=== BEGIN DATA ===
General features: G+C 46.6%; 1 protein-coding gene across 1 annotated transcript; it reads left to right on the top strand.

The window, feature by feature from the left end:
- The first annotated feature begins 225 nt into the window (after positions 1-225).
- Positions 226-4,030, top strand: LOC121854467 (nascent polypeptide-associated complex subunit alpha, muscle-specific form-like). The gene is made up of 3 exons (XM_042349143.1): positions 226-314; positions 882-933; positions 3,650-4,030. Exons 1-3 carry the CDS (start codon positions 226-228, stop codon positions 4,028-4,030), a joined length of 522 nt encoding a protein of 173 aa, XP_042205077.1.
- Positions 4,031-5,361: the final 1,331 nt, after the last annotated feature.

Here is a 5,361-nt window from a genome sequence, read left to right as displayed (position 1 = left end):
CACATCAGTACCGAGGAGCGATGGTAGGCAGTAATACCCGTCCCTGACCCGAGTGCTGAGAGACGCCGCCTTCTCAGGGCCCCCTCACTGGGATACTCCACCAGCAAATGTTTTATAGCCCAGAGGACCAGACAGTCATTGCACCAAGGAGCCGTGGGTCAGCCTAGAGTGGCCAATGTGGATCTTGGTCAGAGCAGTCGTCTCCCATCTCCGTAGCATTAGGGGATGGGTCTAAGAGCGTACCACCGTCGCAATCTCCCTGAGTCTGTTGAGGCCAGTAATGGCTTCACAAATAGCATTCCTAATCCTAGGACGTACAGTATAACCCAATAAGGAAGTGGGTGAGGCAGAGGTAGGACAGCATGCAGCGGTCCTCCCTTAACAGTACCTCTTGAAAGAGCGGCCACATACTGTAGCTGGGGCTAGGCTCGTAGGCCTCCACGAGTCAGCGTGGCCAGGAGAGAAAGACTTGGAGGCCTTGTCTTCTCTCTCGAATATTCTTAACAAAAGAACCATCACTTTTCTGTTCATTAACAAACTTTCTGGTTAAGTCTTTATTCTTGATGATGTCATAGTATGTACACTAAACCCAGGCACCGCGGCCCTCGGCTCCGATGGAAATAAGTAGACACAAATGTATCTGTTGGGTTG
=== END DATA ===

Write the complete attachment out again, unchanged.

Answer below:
General features: G+C 46.6%; 1 protein-coding gene across 1 annotated transcript; it reads left to right on the top strand.

The window, feature by feature from the left end:
- The first annotated feature begins 225 nt into the window (after positions 1-225).
- Positions 226-4,030, top strand: LOC121854467 (nascent polypeptide-associated complex subunit alpha, muscle-specific form-like). The gene is made up of 3 exons (XM_042349143.1): positions 226-314; positions 882-933; positions 3,650-4,030. Exons 1-3 carry the CDS (start codon positions 226-228, stop codon positions 4,028-4,030), a joined length of 522 nt encoding a protein of 173 aa, XP_042205077.1.
- Positions 4,031-5,361: the final 1,331 nt, after the last annotated feature.

Here is a 5,361-nt window from a genome sequence, read left to right as displayed (position 1 = left end):
CACATCAGTACCGAGGAGCGATGGTAGGCAGTAATACCCGTCCCTGACCCGAGTGCTGAGAGACGCCGCCTTCTCAGGGCCCCCTCACTGGGATACTCCACCAGCAAATGTTTTATAGCCCAGAGGACCAGACAGTCATTGCACCAAGGAGCCGTGGGTCAGCCTAGAGTGGCCAATGTGGATCTTGGTCAGAGCAGTCGTCTCCCATCTCCGTAGCATTAGGGGATGGGTCTAAGAGCGTACCACCGTCGCAATCTCCCTGAGTCTGTTGAGGCCAGTAATGGCTTCACAAATAGCATTCCTAATCCTAGGACGTACAGTATAACCCAATAAGGAAGTGGGTGAGGCAGAGGTAGGACAGCATGCAGCGGTCCTCCCTTAACAGTACCTCTTGAAAGAGCGGCCACATACTGTAGCTGGGGCTAGGCTCGTAGGCCTCCACGAGTCAGCGTGGCCAGGAGAGAAAGACTTGGAGGCCTTGTCTTCTCTCTCGAATATTCTTAACAAAAGAACCATCACTTTTCTGTTCATTAACAAACTTTCTGGTTAAGTCTTTATTCTTGATGATGTCATAGTATGTACACTAAACCCAGGCACCGCGGCCCTCGGCTCCGATGGAAATAAGTAGACACAAATGTATCTGTTGGGTTG